I am currently preparing for the arrival of family, and so have only a brief moment to write. The next three days I will be devoting myself to Chanukah (and Shabbat) and family – which is, quite frankly, a double lifesaver for me.
Simply wanted to update my readers, with much more, including analysis, to follow next week.
Last night Jordan did submit a proposal to the Security Council on behalf of the PA. At present I only know that it calls for “peace” between Israel and the PA to be completed in a year, with Israel’s “occupation” of Judea and Samaria to finish by the end of 2017, with Jerusalem as a shared capital. What clowns they are! But, of course, if they specify all of the terms of negotiations up front, there are not many matters left to discuss, are there?
There are several ways this might play out:
Sometimes a vote on a proposal submitted to the Council is delayed, or never even happens. The US might push for this option. PA officials say they’re in no rush to see it come to a vote, as there are consultations still to be done. In this regard, they are still making threats (maybe they’ll cancel security cooperation with Israel after all, etc.). They may envision this proposal to be a threat that drives us back to the table without their ever needing to call a vote.
Or, the US might decide to veto this.
Or, the US might draft and submit a different proposal, with or without consultation with Israel.
The only thing I can say with absolute certainty is that Israel is not going to complete negotiations with the PA in a year, and is not going to pull back in Judea and Samaria. How this will be handled diplomatically and legally will be explored as it goes. There are several legal/diplomatic problems with this proposal, of course.
Minister of Intelligence Yuval Steinitz (Likud) calls this proposal “an act of war,” not an act of peace. He recommends a very harsh response to the PA.
Let it be!
I have read that Kerry tried to delay this proposal until after Israeli elections, because it’s not right to interfere in the election process. That’s good for a laugh. No interfering in elections, if the interference wouldn’t have the result he desires, is what he means. His concern, very obviously, is that such a proposal would push a furious Israeli electorate to the right.
Well, the proposal was submitted, and that is exactly what may happen. Let us hope so. Israelis do not like being pushed around this way. We need a very strong, very determined government to deal with all of this.
The EU court decision, which removed Hamas from its list of terror organizations, was based on the premise that there had been no information on Hamas’s status provided by EU states or persons. EU officials tried to suggest yesterday that such information would be coming soon, so that Hamas would be quickly re-instated on the list. Well… maybe, and maybe not.
Please, see the Elder of Ziyon for a more complete analysis of this.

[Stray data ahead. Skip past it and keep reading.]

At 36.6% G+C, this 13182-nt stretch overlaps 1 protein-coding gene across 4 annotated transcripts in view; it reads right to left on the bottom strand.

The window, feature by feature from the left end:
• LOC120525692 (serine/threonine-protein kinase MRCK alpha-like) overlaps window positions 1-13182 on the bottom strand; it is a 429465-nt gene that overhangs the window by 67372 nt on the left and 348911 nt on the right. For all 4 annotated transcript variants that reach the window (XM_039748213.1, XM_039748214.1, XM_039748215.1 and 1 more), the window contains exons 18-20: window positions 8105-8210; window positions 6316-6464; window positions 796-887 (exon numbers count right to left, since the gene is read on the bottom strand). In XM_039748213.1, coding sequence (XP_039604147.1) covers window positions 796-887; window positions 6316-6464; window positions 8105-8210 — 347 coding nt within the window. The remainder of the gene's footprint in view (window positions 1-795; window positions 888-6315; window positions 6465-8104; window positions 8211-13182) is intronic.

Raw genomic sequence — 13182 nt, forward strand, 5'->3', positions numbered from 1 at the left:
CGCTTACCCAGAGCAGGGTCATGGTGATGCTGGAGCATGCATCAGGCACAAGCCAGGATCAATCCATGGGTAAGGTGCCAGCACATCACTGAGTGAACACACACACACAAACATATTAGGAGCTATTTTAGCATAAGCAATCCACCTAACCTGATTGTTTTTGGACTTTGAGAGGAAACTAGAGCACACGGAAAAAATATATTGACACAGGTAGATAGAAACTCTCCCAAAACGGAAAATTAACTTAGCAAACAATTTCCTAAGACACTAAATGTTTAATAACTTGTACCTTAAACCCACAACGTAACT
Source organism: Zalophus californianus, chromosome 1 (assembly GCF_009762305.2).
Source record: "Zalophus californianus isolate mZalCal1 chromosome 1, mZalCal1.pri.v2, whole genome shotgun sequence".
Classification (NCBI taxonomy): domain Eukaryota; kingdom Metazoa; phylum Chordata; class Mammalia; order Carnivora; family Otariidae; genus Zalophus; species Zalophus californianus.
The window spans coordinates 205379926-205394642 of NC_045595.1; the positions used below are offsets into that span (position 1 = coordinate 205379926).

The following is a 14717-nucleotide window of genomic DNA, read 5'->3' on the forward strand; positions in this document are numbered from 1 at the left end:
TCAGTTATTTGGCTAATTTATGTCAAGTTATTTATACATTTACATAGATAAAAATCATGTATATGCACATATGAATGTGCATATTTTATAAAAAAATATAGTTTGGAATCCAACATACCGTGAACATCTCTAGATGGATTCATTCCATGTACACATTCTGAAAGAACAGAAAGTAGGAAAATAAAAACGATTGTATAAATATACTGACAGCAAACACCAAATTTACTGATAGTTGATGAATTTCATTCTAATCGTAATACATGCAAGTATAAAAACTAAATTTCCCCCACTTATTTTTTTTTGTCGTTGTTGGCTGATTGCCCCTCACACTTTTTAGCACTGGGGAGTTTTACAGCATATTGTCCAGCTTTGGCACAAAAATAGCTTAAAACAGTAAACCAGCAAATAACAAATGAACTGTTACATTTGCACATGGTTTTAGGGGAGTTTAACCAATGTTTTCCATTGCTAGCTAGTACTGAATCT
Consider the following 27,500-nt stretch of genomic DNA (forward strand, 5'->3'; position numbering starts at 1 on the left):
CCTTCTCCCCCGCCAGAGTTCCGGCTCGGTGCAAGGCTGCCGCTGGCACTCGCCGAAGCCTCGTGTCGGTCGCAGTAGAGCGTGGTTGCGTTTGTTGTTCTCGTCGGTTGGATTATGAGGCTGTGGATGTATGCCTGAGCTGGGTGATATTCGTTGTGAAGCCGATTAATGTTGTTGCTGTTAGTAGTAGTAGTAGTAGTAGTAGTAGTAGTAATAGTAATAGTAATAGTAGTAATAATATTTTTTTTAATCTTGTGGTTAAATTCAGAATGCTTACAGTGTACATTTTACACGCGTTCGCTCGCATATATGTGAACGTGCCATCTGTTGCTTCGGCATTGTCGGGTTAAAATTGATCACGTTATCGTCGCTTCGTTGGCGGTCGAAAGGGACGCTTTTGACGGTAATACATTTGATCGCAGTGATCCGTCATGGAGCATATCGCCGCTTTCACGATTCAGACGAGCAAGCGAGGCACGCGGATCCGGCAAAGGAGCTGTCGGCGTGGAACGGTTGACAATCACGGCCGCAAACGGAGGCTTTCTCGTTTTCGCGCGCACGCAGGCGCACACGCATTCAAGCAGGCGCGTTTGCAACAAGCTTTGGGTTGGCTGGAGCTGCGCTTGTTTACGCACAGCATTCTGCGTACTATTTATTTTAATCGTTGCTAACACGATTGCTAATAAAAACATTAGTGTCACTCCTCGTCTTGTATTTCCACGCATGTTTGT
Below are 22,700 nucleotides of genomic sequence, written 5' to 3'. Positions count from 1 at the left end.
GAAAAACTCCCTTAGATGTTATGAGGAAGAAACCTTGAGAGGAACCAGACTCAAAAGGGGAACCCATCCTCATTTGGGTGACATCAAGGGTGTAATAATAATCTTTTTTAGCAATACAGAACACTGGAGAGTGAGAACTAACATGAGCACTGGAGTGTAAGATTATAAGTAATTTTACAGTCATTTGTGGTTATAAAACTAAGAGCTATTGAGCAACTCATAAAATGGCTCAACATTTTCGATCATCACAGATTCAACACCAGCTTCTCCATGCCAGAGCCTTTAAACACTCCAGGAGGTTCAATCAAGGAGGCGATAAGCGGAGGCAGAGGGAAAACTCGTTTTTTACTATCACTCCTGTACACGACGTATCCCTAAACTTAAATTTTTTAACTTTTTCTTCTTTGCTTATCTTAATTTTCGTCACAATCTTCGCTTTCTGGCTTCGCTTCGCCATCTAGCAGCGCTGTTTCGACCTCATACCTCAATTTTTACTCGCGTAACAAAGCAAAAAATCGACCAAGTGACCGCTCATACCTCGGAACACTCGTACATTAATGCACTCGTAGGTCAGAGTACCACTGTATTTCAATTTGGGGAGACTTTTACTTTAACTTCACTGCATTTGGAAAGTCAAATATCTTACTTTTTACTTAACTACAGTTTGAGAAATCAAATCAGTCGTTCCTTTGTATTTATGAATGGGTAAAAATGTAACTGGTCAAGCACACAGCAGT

What is most significant here is that:
“…since the EU was founded in 1993, despite spending tens of thousands of man-hours and untold millions of euros on Middle East topics and on the ground in Israel and the territories, no effort has been made to document Arab terrorism. (Emphasis in the original)
”Think about it. The EU wants to be a part of the peace process – it is part of the Quartet – and it has given lots of money to anti-Israel NGOs. It has no problem criticizing Israeli actions and parsing the statements of Israeli ministers to find evidence of anything offensive.
“Yet in all that time, no EU official has felt it was important to research and report on Arab terrorism! Not one bothered to visit the site of suicide bombings and read official Hamas statements taking credit for them. Not one bothered to follow up on Hamas incitement, on Hamas anti-Semitism, or on Hamas’ public statements declaring all of Israel ‘occupied’ and all Israelis to be targets for attack.
”Apparently, the entire EU presence in the Middle East is meant to document Israeli building in the territories and to ferret out ‘price tag’ attacks. Thousands of pages are written about whether Israeli products that are manufactured on one side of the Green Line but packaged on the other side are considered contraband in Europe. But not one official report has been written that says that Hamas took credit for a terror attack. (Emphasis added)
”There is a huge blind spot in the most studied place on the planet, and yet in 21 years the EU has not been able to write up a single report on Palestinian terrorism.
”Is there any more evidence needed of EU bias against Israel than this?”
Yesterday Hamas held its biggest military exercise since the end of the war this summer. Israeli residents near Gaza reported hearing explosions and shooting over night.
Anything that buoys Hamas’s sense that the international community may be with them is reprehensible in the extreme.
Yesterday, as well, there was a meeting of the High Contracting Parties to the Geneva Accord, in Geneva, of course. It was one more exercise in Israel-bashing, and I will examine the issues when time allows.
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